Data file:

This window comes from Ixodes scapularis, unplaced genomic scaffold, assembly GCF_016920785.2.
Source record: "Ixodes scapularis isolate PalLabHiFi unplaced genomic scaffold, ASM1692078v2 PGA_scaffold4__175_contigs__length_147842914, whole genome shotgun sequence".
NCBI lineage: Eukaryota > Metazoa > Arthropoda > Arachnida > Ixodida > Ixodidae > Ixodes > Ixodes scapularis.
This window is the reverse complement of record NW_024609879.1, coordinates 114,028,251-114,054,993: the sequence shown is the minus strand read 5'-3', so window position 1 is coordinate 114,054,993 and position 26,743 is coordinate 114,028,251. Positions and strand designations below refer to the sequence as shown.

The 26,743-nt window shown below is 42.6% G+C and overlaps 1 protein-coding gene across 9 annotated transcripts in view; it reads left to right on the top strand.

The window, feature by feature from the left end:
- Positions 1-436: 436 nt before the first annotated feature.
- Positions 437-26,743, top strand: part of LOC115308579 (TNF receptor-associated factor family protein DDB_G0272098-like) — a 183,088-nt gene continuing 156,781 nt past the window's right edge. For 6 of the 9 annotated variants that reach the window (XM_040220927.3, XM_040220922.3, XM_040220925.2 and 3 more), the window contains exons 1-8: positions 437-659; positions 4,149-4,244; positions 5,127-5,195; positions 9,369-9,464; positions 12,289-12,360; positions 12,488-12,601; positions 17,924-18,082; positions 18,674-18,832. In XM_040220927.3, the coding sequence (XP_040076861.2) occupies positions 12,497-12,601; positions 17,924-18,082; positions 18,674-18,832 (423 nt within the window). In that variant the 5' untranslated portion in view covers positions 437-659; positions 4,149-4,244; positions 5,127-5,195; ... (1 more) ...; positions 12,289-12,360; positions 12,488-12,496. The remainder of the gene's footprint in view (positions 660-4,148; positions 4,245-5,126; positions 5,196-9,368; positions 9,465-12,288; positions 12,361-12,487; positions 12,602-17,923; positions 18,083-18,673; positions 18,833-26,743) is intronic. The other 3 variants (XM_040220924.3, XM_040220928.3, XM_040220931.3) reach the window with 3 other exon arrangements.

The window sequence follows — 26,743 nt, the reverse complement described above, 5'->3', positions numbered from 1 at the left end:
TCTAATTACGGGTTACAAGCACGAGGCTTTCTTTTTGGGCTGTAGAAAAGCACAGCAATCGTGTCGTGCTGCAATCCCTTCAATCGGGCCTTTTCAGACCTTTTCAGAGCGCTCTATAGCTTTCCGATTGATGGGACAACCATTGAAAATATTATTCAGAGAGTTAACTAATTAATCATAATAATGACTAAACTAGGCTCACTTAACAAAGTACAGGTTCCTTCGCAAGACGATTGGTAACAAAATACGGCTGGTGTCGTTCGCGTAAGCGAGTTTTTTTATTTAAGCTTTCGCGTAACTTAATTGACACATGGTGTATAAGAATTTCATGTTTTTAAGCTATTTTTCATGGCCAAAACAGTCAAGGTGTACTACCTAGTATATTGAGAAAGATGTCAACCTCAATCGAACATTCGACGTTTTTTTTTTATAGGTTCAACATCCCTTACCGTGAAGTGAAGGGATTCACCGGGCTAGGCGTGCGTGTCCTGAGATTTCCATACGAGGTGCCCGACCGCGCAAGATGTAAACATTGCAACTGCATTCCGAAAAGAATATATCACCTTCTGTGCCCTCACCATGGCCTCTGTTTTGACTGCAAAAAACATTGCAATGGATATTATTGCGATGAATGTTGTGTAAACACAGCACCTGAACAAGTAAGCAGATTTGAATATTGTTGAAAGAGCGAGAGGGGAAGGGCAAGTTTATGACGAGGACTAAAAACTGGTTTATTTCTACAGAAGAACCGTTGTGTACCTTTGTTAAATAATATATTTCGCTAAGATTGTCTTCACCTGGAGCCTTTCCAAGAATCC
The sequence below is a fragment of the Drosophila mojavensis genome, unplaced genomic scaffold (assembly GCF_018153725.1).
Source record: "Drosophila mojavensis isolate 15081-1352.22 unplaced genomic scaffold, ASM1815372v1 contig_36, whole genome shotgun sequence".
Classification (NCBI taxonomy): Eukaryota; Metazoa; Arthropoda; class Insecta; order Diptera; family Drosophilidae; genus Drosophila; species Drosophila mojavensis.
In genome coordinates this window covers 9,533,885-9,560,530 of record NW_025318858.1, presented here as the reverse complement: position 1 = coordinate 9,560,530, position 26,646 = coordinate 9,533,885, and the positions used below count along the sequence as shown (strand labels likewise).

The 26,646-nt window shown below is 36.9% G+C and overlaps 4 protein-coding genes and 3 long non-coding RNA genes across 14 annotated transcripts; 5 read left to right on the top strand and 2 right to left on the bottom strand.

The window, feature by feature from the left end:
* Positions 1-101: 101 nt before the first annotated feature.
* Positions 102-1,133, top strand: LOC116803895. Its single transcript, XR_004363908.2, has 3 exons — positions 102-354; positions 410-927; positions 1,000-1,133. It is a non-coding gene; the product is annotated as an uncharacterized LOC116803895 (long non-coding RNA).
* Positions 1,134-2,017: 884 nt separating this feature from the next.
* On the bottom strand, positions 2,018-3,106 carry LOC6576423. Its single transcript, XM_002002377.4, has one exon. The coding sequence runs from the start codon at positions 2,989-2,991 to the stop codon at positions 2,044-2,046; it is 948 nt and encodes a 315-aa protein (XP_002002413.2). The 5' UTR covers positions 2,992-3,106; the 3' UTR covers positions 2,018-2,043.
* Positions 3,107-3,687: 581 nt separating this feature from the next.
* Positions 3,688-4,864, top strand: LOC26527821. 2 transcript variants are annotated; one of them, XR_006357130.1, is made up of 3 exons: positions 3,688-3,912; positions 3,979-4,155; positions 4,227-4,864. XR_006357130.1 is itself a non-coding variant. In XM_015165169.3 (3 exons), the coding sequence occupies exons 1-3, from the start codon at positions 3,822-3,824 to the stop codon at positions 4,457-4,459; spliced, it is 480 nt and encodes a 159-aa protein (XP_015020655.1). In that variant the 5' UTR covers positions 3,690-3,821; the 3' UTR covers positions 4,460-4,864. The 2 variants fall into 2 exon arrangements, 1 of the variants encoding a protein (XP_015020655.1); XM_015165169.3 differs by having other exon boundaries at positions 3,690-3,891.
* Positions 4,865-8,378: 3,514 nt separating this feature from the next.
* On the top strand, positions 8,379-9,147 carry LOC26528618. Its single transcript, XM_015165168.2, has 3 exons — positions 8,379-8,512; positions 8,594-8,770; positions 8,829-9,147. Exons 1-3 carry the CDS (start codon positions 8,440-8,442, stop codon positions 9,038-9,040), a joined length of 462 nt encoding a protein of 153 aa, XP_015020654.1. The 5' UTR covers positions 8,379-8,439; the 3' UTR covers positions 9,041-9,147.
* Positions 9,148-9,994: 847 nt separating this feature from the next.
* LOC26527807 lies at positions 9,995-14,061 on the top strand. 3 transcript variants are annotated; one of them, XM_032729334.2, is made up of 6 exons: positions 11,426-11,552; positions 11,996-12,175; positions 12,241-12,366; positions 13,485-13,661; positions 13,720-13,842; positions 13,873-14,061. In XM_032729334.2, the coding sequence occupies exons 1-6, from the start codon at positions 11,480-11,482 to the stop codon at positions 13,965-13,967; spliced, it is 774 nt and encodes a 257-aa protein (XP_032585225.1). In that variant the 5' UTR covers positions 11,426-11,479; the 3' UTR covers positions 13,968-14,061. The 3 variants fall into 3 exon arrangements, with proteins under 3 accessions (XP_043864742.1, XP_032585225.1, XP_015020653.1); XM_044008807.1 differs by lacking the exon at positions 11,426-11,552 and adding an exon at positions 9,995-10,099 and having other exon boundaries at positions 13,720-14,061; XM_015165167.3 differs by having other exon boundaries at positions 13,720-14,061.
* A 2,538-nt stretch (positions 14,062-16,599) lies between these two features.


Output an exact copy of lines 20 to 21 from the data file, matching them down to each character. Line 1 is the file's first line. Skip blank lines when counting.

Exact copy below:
* On the bottom strand, positions 2,018-3,106 carry LOC6576423. Its single transcript, XM_002002377.4, has one exon. The coding sequence runs from the start codon at positions 2,989-2,991 to the stop codon at positions 2,044-2,046; it is 948 nt and encodes a 315-aa protein (XP_002002413.2). The 5' UTR covers positions 2,992-3,106; the 3' UTR covers positions 2,018-2,043.
* Positions 3,107-3,687: 581 nt separating this feature from the next.